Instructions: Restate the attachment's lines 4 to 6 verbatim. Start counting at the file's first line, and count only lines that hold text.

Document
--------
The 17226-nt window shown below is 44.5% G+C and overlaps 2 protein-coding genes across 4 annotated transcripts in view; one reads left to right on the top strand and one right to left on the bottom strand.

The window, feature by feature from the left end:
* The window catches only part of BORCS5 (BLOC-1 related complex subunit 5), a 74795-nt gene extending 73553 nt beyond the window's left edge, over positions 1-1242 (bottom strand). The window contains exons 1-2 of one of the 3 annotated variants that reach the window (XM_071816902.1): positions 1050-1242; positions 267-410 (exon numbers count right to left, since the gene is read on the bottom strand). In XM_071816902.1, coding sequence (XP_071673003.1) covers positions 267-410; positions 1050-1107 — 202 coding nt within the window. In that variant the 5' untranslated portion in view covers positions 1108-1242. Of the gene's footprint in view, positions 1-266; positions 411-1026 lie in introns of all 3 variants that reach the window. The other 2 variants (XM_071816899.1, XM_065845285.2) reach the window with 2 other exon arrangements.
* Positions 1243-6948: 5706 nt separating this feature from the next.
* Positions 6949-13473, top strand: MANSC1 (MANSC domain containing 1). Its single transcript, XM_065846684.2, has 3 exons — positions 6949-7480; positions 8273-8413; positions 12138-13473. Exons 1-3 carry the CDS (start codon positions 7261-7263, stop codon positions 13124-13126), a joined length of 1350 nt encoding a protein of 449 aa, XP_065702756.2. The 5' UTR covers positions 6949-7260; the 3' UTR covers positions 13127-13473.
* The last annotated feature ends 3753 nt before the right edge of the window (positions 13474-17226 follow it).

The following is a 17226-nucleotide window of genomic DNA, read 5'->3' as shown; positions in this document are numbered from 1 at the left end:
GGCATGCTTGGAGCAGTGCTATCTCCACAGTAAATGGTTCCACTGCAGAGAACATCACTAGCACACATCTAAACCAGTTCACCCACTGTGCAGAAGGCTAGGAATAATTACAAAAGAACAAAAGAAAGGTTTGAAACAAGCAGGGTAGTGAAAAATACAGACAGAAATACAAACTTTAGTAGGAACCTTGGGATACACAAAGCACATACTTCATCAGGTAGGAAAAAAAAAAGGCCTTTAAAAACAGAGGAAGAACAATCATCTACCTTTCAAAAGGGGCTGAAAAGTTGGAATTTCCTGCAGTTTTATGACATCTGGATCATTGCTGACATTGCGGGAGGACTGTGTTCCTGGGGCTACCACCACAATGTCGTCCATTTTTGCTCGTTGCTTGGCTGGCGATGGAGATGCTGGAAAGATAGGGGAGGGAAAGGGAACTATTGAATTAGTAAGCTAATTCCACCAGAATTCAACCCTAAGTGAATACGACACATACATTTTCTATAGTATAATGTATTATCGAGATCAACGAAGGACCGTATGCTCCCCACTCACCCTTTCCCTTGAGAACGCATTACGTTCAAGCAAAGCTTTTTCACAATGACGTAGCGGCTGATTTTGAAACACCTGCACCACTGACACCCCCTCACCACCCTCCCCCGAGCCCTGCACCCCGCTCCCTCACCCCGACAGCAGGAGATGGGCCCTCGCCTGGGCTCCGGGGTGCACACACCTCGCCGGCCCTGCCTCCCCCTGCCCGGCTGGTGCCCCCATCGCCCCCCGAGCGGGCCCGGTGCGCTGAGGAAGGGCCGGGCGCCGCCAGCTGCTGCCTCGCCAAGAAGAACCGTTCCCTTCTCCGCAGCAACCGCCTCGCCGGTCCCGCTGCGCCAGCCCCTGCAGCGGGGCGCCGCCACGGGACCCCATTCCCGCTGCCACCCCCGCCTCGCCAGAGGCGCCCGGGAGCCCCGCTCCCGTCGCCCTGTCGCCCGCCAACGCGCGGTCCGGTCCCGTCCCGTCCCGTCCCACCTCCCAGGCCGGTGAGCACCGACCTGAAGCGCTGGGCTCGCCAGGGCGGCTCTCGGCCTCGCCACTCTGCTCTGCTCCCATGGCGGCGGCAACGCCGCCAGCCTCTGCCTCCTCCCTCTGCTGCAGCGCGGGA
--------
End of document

* Positions 1243-6948: 5706 nt separating this feature from the next.
* Positions 6949-13473, top strand: MANSC1 (MANSC domain containing 1). Its single transcript, XM_065846684.2, has 3 exons — positions 6949-7480; positions 8273-8413; positions 12138-13473. Exons 1-3 carry the CDS (start codon positions 7261-7263, stop codon positions 13124-13126), a joined length of 1350 nt encoding a protein of 449 aa, XP_065702756.2. The 5' UTR covers positions 6949-7260; the 3' UTR covers positions 13127-13473.
* The last annotated feature ends 3753 nt before the right edge of the window (positions 13474-17226 follow it).